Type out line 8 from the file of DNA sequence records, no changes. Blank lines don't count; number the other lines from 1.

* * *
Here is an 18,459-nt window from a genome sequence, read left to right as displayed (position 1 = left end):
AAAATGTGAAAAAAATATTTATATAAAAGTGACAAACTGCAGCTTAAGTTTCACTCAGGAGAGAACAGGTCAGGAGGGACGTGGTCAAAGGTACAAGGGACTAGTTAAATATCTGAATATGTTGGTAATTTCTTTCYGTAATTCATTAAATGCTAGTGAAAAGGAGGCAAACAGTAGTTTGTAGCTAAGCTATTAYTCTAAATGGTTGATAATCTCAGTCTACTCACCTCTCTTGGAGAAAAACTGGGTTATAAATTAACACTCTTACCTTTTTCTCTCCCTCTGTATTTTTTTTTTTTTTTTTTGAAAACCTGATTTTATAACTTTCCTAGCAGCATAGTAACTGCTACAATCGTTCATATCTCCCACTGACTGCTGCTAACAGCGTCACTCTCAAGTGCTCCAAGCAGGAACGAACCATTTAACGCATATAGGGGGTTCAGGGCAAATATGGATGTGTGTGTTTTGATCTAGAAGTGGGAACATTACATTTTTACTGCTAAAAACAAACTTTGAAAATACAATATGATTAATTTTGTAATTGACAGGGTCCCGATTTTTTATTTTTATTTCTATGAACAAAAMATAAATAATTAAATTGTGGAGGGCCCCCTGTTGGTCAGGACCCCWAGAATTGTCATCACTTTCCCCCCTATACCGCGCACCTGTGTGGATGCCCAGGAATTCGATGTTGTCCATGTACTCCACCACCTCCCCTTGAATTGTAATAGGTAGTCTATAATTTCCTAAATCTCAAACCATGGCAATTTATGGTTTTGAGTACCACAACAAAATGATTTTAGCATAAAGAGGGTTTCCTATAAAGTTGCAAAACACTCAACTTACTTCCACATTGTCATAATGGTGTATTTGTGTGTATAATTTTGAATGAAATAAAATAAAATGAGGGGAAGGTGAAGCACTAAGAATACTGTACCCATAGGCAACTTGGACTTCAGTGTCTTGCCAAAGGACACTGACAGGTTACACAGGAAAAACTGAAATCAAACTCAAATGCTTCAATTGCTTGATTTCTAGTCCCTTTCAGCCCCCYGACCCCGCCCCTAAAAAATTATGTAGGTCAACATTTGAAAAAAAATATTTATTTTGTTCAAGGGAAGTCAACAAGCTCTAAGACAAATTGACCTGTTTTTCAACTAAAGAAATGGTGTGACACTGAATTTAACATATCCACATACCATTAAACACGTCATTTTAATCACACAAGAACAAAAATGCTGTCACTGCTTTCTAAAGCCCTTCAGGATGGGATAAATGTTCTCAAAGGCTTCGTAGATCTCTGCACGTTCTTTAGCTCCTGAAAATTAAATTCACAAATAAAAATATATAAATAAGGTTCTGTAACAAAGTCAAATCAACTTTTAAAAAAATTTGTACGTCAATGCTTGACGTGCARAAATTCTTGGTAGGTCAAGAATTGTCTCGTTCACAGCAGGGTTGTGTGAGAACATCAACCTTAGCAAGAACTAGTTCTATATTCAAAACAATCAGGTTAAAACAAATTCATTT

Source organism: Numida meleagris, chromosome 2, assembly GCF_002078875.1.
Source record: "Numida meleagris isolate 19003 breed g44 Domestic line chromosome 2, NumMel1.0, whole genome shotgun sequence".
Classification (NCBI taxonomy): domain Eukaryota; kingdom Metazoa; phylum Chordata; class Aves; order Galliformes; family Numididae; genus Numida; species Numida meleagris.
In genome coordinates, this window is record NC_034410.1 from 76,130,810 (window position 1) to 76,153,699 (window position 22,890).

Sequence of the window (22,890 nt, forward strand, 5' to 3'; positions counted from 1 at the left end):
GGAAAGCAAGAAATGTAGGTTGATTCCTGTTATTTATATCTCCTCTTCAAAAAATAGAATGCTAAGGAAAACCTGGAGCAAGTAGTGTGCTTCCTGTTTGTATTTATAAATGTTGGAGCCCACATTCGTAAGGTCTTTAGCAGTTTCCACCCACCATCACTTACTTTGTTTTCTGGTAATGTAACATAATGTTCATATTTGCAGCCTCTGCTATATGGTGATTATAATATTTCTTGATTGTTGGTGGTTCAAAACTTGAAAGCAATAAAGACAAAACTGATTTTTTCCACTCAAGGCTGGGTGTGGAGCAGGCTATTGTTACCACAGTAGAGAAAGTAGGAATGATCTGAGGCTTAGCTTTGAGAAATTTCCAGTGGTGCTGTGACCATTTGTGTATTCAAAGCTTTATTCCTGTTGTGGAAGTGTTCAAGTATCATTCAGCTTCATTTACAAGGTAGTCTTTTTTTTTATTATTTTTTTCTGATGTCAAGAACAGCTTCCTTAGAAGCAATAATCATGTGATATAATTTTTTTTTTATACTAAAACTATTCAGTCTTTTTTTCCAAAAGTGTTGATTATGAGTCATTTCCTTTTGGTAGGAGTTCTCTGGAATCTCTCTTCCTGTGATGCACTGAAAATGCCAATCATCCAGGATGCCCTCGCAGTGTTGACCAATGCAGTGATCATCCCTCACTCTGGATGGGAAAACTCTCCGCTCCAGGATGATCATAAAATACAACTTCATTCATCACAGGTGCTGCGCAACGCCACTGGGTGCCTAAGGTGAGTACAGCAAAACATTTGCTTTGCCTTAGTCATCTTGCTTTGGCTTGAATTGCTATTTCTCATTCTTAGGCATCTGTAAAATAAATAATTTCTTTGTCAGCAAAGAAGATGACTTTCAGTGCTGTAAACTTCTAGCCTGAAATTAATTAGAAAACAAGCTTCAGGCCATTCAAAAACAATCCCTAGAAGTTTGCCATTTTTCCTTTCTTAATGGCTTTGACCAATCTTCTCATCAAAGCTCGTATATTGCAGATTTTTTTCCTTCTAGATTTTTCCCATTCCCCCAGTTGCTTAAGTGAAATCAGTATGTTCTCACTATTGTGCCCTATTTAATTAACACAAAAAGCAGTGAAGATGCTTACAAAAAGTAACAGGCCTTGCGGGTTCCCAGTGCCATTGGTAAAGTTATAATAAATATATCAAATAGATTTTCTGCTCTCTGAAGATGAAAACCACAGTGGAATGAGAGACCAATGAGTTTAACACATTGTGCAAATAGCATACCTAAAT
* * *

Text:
GGAAAGCAAGAAATGTAGGTTGATTCCTGTTATTTATATCTCCTCTTCAAAAAATAGAATGCTAAGGAAAACCTGGAGCAAGTAGTGTGCTTCCTGTTTGTATTTATAAATGTTGGAGCCCACATTCGTAAGGTCTTTAGCAGTTTCCACCCACCATCACTTACTTTGTTTTCTGGTAATGTAACATAATGTTCATATTTGCAGCCTCTGCTATATGGTGATTATAATATTTCTTGATTGTTGGTGGTTCAAAACTTGAAAGCAATAAAGACAAAACTGATTTTTTCCACTCAAGGCTGGGTGTGGAGCAGGCTATTGTTACCACAGTAGAGAAAGTAGGAATGATCTGAGGCTTAGCTTTGAGAAATTTCCAGTGGTGCTGTGACCATTTGTGTATTCAAAGCTTTATTCCTGTTGTGGAAGTGTTCAAGTATCATTCAGCTTCATTTACAAGGTAGTCTTTTTTTTTATTATTTTTTTCTGATGTCAAGAACAGCTTCCTTAGAAGCAATAATCATGTGATATAATTTTTTTTTTATACTAAAACTATTCAGTCTTTTTTTCCAAAAGTGTTGATTATGAGTCATTTCCTTTTGGTAGGAGTTCTCTGGAATCTCTCTTCCTGTGATGCACTGAAAATGCCAATCATCCAGGATGCCCTCGCAGTGTTGACCAATGCAGTGATCATCCCTCACTCTGGATGGGAAAACTCTCCGCTCCAGGATGATCATAAAATACAACTTCATTCATCACAGGTGCTGCGCAACGCCACTGGGTGCCTAAGGTGAGTACAGCAAAACATTTGCTTTGCCTTAGTCATCTTGCTTTGGCTTGAATTGCTATTTCTCATTCTTAGGCATCTGTAAAATAAATAATTTCTTTGTCAGCAAAGAAGATGACTTTCAGTGCTGTAAACTTCTAGCCTGAAATTAATTAGAAAACAAGCTTCAGGCCATTCAAAAACAATCCCTAGAAGTTTGCCATTTTTCCTTTCTTAATGGCTTTGACCAATCTTCTCATCAAAGCTCGTATATTGCAGATTTTTTTCCTTCTAGATTTTTCCCATTCCCCCAGTTGCTTAAGTGAAATCAGTATGTTCTCACTATTGTGCCCTATTTAATTAACACAAAAAGCAGTGAAGATGCTTACAAAAAGTAACAGGCCTTGCGGGTTCCCAGTGCCATTGGTAAAGTTATAATAAATATATCAAATAGATTTTCTGCTCTCTGAAGATGAAAACCACAGTGGAATGAGAGACCAATGAGTTTAACACATTGTGCAAATAGCATACCTAAAT